For some film makers the short film is the calling card to gaining recognition and financing for a larger and perhaps more ambitious project. For others completing the short is the achievement in itself. To produce a piece of cinema is a real achievement. To do so on a micro budget and make it interesting is something to be very proud of indeed. Falling into the personal achievement category we review the 2011 documentary film, For the love of Lugosi, from Director Andy Gregor and writer / presenter D.T. (Derek) Wilson.
The Documentary begins with the presenter setting out his argument for his love of the old masters of Horror with his favorite being the biggest horror film star of the black and white era, Bela Lugosi. Overlooked in this day and age with slasher and torture porn, the golden age of horror is fading into the background. Taking the question of who is Bela Lugosi? to the local shopping centre he gains a few insights into what people regard as horror films and the fact that his hero is in fact remembered as the defining portrayal of Dracula. From this we are led to Derek’s past. He shows us around his childhood estate, a now condemned horror show in its own right. In discussing his childhood D.T. reveals his feelings regarding his parents, his Aspergers syndrome and how it shaped the man we see in front of the camera.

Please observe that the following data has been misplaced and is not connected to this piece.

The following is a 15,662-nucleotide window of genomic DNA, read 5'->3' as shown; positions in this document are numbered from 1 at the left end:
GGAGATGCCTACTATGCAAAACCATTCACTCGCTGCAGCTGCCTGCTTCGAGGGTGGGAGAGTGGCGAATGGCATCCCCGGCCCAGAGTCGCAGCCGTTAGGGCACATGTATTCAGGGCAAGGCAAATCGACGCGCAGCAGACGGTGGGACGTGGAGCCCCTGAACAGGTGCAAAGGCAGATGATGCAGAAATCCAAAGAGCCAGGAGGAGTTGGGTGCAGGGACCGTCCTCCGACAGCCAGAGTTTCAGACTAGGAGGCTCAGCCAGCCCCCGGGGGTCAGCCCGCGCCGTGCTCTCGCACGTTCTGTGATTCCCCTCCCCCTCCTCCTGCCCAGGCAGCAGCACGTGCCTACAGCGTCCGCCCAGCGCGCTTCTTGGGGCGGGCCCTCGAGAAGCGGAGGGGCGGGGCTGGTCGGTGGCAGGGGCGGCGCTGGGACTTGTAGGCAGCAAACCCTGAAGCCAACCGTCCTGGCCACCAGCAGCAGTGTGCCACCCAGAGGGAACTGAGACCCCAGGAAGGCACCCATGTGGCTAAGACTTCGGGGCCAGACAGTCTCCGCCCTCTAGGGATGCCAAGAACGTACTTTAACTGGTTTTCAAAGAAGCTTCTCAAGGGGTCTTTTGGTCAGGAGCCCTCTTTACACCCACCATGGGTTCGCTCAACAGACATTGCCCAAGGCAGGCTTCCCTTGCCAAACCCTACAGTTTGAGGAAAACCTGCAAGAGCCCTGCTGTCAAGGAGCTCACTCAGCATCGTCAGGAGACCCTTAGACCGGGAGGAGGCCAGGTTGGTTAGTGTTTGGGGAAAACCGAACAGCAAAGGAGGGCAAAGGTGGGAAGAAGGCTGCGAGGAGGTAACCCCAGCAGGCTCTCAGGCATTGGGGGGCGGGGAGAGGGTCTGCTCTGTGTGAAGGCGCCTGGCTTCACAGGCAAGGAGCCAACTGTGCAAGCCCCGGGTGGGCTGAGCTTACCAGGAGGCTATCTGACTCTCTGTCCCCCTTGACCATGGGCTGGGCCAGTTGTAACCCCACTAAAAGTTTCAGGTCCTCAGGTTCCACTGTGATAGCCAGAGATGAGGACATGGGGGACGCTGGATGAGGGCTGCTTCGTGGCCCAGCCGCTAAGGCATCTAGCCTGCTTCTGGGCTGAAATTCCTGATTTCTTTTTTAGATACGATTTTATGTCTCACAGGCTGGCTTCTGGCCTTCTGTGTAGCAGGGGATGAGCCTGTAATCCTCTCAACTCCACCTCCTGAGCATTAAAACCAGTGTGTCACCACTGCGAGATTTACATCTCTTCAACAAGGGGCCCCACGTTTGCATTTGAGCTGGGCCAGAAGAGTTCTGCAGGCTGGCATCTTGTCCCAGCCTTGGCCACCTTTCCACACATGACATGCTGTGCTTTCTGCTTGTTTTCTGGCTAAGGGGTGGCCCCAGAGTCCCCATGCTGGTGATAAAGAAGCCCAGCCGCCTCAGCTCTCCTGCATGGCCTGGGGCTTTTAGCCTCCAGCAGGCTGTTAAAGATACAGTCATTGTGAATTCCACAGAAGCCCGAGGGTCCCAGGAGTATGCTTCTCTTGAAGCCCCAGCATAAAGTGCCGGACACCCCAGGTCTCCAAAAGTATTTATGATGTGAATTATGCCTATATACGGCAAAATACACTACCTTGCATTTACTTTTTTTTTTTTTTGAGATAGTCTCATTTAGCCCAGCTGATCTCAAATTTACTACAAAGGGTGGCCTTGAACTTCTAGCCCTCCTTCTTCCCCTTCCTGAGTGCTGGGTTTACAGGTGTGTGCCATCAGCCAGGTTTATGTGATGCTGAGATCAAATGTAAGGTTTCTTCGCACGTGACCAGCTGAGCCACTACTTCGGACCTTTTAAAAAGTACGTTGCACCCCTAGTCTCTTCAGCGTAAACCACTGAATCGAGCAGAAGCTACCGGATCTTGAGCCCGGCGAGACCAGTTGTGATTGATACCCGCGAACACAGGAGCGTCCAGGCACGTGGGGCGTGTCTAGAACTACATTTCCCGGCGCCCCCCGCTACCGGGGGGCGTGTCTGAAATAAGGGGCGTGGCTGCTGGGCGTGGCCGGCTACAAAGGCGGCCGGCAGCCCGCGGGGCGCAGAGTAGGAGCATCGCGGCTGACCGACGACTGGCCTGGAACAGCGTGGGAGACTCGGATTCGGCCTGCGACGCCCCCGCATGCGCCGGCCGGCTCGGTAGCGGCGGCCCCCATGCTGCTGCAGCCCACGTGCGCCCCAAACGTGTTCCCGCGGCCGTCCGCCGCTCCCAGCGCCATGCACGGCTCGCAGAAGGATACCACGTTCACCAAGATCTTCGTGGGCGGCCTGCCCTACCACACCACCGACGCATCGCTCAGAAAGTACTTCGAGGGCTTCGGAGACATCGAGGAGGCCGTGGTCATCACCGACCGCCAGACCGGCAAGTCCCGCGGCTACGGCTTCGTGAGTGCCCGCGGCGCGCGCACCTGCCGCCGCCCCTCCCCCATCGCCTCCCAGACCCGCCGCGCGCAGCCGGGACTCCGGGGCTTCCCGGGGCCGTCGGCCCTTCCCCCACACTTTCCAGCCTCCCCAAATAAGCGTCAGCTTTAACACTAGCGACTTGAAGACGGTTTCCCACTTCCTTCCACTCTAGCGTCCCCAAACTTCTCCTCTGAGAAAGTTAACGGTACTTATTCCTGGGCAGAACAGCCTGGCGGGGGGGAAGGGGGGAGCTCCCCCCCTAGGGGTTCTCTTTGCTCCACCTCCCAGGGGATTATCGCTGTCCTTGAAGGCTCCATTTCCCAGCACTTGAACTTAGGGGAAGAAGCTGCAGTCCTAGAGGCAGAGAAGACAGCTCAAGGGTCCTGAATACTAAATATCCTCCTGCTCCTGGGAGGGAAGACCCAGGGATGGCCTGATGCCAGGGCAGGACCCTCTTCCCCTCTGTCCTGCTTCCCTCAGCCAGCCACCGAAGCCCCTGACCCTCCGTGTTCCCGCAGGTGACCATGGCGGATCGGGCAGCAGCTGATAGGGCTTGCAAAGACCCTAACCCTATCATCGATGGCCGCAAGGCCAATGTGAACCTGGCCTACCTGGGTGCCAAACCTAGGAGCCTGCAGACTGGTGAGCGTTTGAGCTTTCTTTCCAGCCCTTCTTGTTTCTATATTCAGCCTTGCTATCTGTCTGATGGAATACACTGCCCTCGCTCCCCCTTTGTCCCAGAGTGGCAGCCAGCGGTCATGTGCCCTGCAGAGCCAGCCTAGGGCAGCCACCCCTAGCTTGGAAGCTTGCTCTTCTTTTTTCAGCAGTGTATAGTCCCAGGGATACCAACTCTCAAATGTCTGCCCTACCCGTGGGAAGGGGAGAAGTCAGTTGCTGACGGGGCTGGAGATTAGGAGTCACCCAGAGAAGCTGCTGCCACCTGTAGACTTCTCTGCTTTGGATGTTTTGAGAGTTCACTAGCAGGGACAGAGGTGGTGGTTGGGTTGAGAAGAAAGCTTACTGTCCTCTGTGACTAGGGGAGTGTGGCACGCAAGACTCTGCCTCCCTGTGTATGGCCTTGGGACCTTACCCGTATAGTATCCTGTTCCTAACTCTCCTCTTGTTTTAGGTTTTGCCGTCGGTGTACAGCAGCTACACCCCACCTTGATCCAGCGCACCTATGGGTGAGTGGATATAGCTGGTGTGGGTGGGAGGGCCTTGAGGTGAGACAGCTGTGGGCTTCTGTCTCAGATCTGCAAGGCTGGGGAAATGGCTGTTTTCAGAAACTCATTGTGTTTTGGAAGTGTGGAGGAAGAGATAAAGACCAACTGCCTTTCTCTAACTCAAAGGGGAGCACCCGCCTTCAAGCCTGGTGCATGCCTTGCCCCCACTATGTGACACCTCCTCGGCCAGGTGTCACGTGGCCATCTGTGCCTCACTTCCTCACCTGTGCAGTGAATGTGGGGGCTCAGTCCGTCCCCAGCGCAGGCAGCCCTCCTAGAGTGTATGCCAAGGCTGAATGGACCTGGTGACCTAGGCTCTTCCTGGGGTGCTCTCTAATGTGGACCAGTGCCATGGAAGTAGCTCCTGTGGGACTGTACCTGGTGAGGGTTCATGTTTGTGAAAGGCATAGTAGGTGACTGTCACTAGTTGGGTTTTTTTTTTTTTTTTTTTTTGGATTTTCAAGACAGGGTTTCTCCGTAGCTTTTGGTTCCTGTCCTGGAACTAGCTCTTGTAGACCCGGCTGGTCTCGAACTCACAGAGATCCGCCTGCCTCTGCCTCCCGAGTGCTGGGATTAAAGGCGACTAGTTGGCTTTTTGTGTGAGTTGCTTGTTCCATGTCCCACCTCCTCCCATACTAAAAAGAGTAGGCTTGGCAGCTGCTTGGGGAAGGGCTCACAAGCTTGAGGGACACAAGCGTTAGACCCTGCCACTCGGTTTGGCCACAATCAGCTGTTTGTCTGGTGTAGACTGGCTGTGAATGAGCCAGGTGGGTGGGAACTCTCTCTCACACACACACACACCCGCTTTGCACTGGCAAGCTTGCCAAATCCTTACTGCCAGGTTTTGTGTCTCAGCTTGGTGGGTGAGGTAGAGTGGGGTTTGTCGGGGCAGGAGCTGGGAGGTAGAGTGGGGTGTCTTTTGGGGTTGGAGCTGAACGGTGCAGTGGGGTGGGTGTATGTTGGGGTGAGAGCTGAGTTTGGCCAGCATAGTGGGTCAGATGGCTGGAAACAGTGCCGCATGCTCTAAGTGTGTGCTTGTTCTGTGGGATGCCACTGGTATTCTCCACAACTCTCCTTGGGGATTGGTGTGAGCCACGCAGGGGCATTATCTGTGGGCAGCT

This is a very good piece of film. It pulls no punches throughout. D.T is brutally honest regarding himself, his upbringing, his isolation from others and his health. Sometimes awkward in his narration which is not surprising given the subject matter. He isn’t looking to raise awareness of his condition but it seems he is using the time on screen to exorcise some personal demons. In doing so and ending on a positive message regarding the way his life has improved since moving away from his childhood home.
There are a couple of different styles in use in this film. The Graveyard scenes with the presenter kited out in the Gothic horror style. It flits between pieces to camera with small drama interjections. The rest of the film is direct to camera with Derek walking us through his life. It a very straightforward style from Debut director Andy Gregor. It is to his credit that he doesn’t detract from the theme of the piece and in fact uses the unique screen presence of Derek to make the film quite memorable. Andy wrote a blog piece on his experience of working with Derek on the film. You can find his excellent piece here.
Overall a really interesting film that bares it soul for all to see. Recommended.
You can view the entire film here. Please give it a look and leave a comment for the film makers.
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